Offering Answers: Danielle Geller in Conversation with Bahar Orang

Bahar Orang

Fiction Editorial Board member Danielle Geller talks with Bahar Orang, creative nonfiction judge for our 2023 Open Season Awards. They discuss creative nonfiction as exceedingly porous, the tension between story and poem, and reading without any predetermined expectations.


Bahar Orang is a writer living in Toronto. Her first book is Where Things Touch: A Meditation on Beauty.

First of all, congratulations on winning our 2022 Open Season Award in Creative Nonfiction! Secondly, thank you for serving as a judge in this year’s contest. The words judge, judging, judgement can have uncomfortable connotations, and it can be intimidating, as a writer, to submit your work to these kinds of contests. How do you perceive your role as “judge”?

This is a difficult question. I am excited and curious to read the writing that comes my way, and I hope to do it with a lot of care; but I know that judging is a fraught practice. I worry, as I know many of us do, about how much we as writers must rely on such things—contests, prizes, and the like. Still, I know it will be good news for the winner, and the money will mean something. I see my role as helping to make and deliver that good news, and giving a moment or more of reprieve and delight for that one writer amid these terrible times.

Could you share a recent essay, poem, or story that you loved?

The monograph O Lone Traveller (یا مسافر وحدک) by Melissa Hashemi, Shirin Fahimi, and Mitra Fakhrasrafi

The collection of essays, Swimming up a Dark Tunnel, by Letticia Cosbert Miller

And the poem “Tender” by Sophie Klahr

When writers talk about creative nonfiction, we often talk about the craft and techniques it borrows from fiction: character, narrative, scene, and so on. But creative nonfiction writers also borrow techniques like form and prosody from poetry. In your winning essay, “You Try to Write a Love Story,” you write into the tension between story and poem; your book, Where Things Touch: A Meditation on Beauty, is classified as both essay and prose poetry. How are you thinking about the genre of “creative nonfiction” these days?

I continue to cling to a creative nonfiction that is exceedingly porous. I don’t want its borders to firm up. Fiction, poetry, theory—all of it can be held, however tenuously and dangerously, by creative nonfiction.

As someone who writes across genres, how do you make decisions about where to submit your work?

There are the more obvious directives, like where the line breaks are or how the “I” shows up in the writing. But rather than specifications of genre, probably what guides submission decisions for me most is whether I suspect that the kernel of the world that I’m trying to express would make sense for that particular journal, magazine, or whatever else. In other words, do we share an ideology?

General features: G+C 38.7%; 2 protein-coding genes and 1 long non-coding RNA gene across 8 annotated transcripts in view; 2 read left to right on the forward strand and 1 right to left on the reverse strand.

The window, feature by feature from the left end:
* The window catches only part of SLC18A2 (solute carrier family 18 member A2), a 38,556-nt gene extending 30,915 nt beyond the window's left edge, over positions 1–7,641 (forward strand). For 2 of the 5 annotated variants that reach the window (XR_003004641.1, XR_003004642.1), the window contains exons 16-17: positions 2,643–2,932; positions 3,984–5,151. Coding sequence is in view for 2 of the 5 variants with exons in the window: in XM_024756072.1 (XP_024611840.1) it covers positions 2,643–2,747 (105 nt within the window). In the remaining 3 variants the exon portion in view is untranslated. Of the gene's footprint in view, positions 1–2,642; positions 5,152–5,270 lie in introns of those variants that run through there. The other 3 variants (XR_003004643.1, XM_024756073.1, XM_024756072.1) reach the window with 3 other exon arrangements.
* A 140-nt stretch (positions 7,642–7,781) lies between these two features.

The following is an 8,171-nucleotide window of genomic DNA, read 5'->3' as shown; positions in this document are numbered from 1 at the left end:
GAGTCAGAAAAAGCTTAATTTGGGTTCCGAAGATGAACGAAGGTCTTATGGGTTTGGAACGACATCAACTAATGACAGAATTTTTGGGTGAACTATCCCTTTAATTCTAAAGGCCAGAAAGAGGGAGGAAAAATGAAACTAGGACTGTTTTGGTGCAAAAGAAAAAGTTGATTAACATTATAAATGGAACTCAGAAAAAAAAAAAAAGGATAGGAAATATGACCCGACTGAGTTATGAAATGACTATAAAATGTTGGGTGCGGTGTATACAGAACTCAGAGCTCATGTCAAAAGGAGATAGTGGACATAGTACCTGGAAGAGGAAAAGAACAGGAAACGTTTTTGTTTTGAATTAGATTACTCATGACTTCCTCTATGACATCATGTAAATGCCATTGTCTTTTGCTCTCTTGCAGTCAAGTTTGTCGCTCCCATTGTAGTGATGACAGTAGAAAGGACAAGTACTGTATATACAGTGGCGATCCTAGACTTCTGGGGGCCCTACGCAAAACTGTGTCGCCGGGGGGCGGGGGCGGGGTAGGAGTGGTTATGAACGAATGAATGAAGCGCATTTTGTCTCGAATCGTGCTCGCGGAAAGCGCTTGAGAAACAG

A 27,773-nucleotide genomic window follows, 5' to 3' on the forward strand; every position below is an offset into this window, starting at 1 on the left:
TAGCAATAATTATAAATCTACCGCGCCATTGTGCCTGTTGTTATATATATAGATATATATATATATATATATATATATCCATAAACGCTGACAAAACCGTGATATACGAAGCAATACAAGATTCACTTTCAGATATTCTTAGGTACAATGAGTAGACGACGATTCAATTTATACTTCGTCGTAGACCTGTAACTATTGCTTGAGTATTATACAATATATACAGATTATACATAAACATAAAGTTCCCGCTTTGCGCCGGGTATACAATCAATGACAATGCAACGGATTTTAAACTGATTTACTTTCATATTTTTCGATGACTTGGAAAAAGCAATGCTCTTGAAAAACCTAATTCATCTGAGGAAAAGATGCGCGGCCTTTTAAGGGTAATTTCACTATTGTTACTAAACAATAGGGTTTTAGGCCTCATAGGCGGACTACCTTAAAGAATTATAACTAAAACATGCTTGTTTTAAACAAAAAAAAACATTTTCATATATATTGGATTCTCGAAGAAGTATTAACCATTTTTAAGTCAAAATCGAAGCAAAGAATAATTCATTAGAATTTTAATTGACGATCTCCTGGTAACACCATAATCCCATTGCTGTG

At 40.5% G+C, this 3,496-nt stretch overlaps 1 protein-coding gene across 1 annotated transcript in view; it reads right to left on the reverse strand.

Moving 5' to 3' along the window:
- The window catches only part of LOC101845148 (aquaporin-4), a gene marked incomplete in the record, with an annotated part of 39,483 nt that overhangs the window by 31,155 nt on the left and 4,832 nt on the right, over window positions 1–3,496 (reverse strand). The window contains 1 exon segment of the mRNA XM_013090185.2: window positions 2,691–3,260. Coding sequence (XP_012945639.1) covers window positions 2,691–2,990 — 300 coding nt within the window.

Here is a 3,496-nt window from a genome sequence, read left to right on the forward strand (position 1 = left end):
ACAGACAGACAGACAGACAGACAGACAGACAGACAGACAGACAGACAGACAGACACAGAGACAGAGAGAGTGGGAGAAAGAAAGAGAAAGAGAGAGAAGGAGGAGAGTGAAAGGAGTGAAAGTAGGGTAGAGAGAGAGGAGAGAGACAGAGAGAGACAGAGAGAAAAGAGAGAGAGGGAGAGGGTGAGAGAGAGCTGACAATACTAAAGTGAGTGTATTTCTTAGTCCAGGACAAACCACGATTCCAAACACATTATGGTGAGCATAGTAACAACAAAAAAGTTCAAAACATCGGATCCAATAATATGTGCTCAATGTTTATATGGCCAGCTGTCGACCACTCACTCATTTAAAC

In Where Things Touch, you write, “...sometimes, in the space between question and answer, we escape, for a moment, the hierarchies and taxonomies that regulate our thoughts and our lives.” For me, this articulates the arc of creative nonfiction so well! Writing creative nonfiction is an opportunity to interrogate what we believe, and why. I usually begin writing without knowing the question; I think I have the answer, then work backwards. Do you begin with the question or the answer?

I think for me it’s questions that lead to evermore questions. But I do believe in offering answers. As poets and artists, I think we often have good answers to ethical questions or political questions, and where we don’t have them, we should look for them, and articulate them together. Questions are essential to writing, but I believe in something like a cultural front, with clear answers that we can say together.

Finally, what do you think you are looking for in the winning creative nonfiction entry?

I am doing my best to enter without any predetermined expectations for what makes a winning entry. I am doing my best to enter with as much humility and openness as can be summoned. But to this point, the writing that has interested me and moved me does relate somehow with what’s contained by the quote in your previous question—-writing that suspends me, liberates me, however briefly, from the oppressive or violent or mundane orders of the world, and usually does so with a good amount of tenderness and clarity.


Danielle Geller

Danielle Geller

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